How immigrants are redefining 'American' in Southern California

Star-crossed: Love in a cross-status relationship

Photo by Leslie Berestein Rojas/KPCC

A contributor to the Being Latino blog recently published a candid first-person essay about her relationship with her partner and the father of her child, an undocumented immigrant from Guatemala who was deported two years ago.

Nancy Sepulveda wrote:

That was two years and a thousand tears ago. Hours spent scavenging the Internet for immigration information. Wrestling with the idea of moving my children to a third-world country (Guatemala) and sacrificing reliable education and health-care systems, my own fledgling career, and the comparative safety of American life, to reunify our family. The heartache of knowing a separation of thousands of miles and a vicious border meant other romantic interests would inevitably be pursued. Our official breakup, and inability even now to stop the desperate I still love you’s whispered across endless coils of phone line.

I admit we played a role in creating our own tragedy. He chose to come here paperless and I “chose” to love him, and at every subsequent fork in the road we went the wrong way. Why didn’t we get married before he was picked up? I was a college student dependent on financial aid and didn’t want to jeopardize it by including his spousal income. I graduated two months before he was detained.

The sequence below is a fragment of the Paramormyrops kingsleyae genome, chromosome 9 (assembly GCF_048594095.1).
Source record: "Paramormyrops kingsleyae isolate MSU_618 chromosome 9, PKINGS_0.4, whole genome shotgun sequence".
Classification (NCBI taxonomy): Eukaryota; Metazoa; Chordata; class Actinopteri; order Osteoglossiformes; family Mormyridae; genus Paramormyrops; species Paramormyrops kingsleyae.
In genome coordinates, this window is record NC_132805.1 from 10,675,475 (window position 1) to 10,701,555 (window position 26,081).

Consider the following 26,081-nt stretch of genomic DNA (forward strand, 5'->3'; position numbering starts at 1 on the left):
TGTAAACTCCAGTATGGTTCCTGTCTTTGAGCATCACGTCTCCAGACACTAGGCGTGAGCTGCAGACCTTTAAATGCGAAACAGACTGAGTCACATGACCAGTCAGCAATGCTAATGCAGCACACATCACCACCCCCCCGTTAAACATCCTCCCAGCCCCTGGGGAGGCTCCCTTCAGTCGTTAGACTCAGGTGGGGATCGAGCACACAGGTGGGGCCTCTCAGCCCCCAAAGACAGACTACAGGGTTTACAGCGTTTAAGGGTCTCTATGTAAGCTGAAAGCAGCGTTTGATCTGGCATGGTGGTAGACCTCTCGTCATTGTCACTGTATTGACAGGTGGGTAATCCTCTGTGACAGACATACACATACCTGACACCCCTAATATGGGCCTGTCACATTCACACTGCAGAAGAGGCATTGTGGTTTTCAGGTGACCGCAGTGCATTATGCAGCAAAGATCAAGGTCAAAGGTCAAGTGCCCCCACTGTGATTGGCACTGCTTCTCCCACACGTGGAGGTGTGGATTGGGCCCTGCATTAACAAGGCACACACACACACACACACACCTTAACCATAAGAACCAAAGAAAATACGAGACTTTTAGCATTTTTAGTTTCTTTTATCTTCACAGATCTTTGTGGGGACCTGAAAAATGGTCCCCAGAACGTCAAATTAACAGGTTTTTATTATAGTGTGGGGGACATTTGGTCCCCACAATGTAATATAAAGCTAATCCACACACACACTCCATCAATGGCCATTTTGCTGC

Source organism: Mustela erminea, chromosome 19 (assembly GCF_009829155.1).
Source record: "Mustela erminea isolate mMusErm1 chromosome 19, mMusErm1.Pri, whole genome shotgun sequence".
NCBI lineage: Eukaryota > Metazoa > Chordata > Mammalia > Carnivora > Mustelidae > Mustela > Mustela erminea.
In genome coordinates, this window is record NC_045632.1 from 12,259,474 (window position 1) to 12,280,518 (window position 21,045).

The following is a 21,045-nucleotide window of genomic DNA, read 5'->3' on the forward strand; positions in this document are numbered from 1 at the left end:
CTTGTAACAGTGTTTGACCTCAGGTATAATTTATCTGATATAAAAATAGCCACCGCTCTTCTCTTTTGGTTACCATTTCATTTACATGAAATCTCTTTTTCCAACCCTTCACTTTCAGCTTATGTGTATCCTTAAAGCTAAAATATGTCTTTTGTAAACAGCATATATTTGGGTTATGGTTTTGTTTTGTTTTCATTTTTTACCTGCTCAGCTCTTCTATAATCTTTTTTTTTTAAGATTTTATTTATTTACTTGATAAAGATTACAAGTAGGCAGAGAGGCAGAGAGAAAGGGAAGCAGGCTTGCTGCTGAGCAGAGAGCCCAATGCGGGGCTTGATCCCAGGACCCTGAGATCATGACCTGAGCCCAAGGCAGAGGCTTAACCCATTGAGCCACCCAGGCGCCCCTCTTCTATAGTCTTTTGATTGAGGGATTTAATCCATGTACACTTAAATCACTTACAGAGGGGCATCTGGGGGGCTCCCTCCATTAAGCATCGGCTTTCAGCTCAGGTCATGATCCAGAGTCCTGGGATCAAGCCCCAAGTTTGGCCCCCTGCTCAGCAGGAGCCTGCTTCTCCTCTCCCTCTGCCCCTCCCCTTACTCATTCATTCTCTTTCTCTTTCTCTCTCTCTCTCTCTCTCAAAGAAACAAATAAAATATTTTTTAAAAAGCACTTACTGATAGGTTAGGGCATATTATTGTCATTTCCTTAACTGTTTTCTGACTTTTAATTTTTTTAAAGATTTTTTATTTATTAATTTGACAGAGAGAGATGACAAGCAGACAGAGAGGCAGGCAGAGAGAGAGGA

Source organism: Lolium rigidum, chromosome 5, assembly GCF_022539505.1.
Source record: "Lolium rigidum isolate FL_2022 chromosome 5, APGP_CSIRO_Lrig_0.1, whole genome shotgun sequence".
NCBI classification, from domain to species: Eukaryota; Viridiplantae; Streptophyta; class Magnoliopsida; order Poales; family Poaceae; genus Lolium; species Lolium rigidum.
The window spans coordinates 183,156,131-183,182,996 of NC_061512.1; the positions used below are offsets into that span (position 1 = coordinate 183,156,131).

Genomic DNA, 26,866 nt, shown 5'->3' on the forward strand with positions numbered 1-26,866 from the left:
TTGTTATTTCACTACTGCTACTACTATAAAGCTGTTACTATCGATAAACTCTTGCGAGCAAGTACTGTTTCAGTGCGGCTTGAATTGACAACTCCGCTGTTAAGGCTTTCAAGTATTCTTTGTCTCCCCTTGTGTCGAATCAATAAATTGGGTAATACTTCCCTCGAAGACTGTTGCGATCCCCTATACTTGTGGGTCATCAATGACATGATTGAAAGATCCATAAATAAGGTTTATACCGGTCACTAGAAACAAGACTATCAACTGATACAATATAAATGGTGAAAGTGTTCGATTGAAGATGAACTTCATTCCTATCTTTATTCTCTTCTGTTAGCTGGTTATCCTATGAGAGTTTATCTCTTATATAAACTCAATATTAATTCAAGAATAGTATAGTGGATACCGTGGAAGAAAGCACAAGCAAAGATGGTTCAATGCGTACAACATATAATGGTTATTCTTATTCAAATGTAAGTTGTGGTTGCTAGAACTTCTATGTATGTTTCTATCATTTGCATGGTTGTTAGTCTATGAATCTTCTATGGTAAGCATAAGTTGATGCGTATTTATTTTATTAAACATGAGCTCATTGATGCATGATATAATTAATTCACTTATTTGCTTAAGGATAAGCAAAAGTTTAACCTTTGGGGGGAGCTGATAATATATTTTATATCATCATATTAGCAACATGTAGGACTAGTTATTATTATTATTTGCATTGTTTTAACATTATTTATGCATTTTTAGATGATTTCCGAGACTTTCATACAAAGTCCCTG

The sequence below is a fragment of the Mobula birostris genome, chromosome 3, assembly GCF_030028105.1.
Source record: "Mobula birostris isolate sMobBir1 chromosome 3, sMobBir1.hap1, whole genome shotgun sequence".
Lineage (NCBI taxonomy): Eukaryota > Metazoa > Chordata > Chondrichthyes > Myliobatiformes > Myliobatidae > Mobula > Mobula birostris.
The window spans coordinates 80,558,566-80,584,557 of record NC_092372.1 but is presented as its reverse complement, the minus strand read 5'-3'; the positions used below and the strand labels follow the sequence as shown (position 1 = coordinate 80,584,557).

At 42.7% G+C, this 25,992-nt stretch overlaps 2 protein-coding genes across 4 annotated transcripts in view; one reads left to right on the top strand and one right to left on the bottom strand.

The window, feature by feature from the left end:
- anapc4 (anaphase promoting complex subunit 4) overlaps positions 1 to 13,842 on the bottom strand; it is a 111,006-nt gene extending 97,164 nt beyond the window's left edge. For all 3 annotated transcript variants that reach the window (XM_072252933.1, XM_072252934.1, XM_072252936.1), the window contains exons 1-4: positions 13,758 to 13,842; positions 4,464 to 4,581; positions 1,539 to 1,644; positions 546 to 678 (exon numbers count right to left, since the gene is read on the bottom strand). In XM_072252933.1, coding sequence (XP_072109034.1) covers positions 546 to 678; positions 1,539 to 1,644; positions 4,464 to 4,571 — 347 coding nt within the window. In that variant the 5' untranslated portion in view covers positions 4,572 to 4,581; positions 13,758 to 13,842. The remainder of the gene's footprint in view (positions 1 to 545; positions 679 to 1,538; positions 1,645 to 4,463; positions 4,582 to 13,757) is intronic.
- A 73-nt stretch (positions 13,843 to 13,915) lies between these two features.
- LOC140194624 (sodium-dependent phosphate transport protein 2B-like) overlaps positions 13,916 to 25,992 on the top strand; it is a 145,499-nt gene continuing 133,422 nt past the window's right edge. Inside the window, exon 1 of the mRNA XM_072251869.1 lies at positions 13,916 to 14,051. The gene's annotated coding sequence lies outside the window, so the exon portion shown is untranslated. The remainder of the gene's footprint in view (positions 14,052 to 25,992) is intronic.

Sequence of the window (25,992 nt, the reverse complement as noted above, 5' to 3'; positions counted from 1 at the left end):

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Japanese American groups, businesses step up quake relief efforts

Photo by Leslie Berestein Rojas/KPCC

A sign at the entrance to the Mitsuwa Marketplace in Torrance, March 15, 2011

As northeastern Japan struggles to recover from last Friday's magnitude 9 earthquake and the deadly tsunami flooding that followed, Japanese American groups and businesses in Southern California have continued expanding efforts to raise money for earthquake relief, with donation boxes at businesses and additional relief funds set up.

UPDATED: On Thursday, the Japanese daily newspaper Rafu Shimpo and the Asian-language television station LA 18 are co-sponsoring a drive-through fundraiser downtown with the American Red Cross and Los Angeles City Council members Jan Perry and Bernard Parks. Between 6 a.m. and 6 p.m., people who wish to donate funds can drive north on Main Street and hand donations to volunteers; sidewalk lanes between First and Temple Streets will be closed off for drivers participating. Those wishing to volunteer may call Perry's office at (213) 473-2308.

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In the news this morning: New Mexico the most Latino state, cops defend L.A. day laborer's shooting, students tweet immigration status, more

New Mexico, the Most Latino State in the Union, Gets Even More Latino - Fox News Latino The state grew by more than 240,000 people over the last decade. Seventy-eight percent of that increase was due to Latinos, who now make up 46 percent of the state's population, up from 42 percent in 2000.

LA Police Commission supports officer shooting of Guatemalan day laborer - 89.3 KPCC The Los Angeles Police Commission said yesterday that an officer was justified in killing Guatemalan day laborer Manuel Jamines in Westlake last September. The shooting prompted violent protests.